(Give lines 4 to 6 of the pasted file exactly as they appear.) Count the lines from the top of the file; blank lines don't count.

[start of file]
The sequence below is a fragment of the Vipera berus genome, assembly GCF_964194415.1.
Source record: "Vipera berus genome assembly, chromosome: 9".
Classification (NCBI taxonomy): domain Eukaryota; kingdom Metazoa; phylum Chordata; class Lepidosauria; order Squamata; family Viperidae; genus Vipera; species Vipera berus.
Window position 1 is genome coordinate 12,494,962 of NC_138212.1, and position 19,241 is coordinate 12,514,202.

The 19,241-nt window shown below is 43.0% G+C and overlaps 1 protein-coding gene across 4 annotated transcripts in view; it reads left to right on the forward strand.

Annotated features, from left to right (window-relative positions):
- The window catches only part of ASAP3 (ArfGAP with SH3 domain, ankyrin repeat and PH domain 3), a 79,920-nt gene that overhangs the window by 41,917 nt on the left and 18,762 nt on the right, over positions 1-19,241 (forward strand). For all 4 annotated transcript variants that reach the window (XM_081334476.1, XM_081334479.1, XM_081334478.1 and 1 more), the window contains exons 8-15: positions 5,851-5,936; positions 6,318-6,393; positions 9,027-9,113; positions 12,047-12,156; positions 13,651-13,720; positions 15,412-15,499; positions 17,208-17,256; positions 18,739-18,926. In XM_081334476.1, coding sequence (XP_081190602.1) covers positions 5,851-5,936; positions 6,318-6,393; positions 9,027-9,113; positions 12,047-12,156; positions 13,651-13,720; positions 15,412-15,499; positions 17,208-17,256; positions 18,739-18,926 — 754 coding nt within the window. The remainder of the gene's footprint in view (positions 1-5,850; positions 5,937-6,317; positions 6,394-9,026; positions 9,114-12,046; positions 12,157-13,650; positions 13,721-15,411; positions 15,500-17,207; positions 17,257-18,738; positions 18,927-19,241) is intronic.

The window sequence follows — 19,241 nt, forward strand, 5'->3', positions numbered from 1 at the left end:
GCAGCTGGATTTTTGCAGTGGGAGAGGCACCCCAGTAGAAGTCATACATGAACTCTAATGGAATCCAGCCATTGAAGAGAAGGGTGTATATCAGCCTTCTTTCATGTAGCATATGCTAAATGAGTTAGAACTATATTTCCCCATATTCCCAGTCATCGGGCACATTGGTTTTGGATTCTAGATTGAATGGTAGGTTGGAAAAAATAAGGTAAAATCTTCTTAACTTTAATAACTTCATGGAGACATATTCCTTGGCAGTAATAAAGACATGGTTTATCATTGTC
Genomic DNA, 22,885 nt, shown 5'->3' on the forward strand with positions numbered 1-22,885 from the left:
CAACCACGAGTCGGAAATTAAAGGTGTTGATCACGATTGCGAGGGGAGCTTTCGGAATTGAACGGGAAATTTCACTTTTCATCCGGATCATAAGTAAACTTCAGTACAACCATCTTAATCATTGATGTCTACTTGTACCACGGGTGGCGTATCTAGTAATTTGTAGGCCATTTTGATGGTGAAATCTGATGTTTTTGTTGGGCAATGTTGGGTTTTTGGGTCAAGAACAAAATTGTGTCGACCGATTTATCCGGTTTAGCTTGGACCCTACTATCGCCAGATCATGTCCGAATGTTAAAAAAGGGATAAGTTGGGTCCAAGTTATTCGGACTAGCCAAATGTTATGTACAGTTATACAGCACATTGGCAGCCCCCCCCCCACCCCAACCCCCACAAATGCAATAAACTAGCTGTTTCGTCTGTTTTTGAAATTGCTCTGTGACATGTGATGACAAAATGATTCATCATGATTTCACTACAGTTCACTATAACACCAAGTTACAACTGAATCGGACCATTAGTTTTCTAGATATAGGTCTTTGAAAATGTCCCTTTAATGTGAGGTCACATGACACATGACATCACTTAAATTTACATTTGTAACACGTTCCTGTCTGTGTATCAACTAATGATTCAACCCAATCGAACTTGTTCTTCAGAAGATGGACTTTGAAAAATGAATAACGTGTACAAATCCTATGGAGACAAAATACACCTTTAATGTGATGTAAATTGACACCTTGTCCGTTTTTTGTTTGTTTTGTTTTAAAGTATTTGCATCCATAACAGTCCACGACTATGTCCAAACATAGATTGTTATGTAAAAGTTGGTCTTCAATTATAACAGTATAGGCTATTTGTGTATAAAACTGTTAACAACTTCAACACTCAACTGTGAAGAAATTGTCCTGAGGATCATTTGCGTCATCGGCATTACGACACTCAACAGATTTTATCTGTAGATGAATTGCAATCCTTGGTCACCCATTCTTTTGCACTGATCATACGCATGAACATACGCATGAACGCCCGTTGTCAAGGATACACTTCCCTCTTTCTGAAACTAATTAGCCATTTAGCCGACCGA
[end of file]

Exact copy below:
Window position 1 is genome coordinate 12,494,962 of NC_138212.1, and position 19,241 is coordinate 12,514,202.

The 19,241-nt window shown below is 43.0% G+C and overlaps 1 protein-coding gene across 4 annotated transcripts in view; it reads left to right on the forward strand.

Annotated features, from left to right (window-relative positions):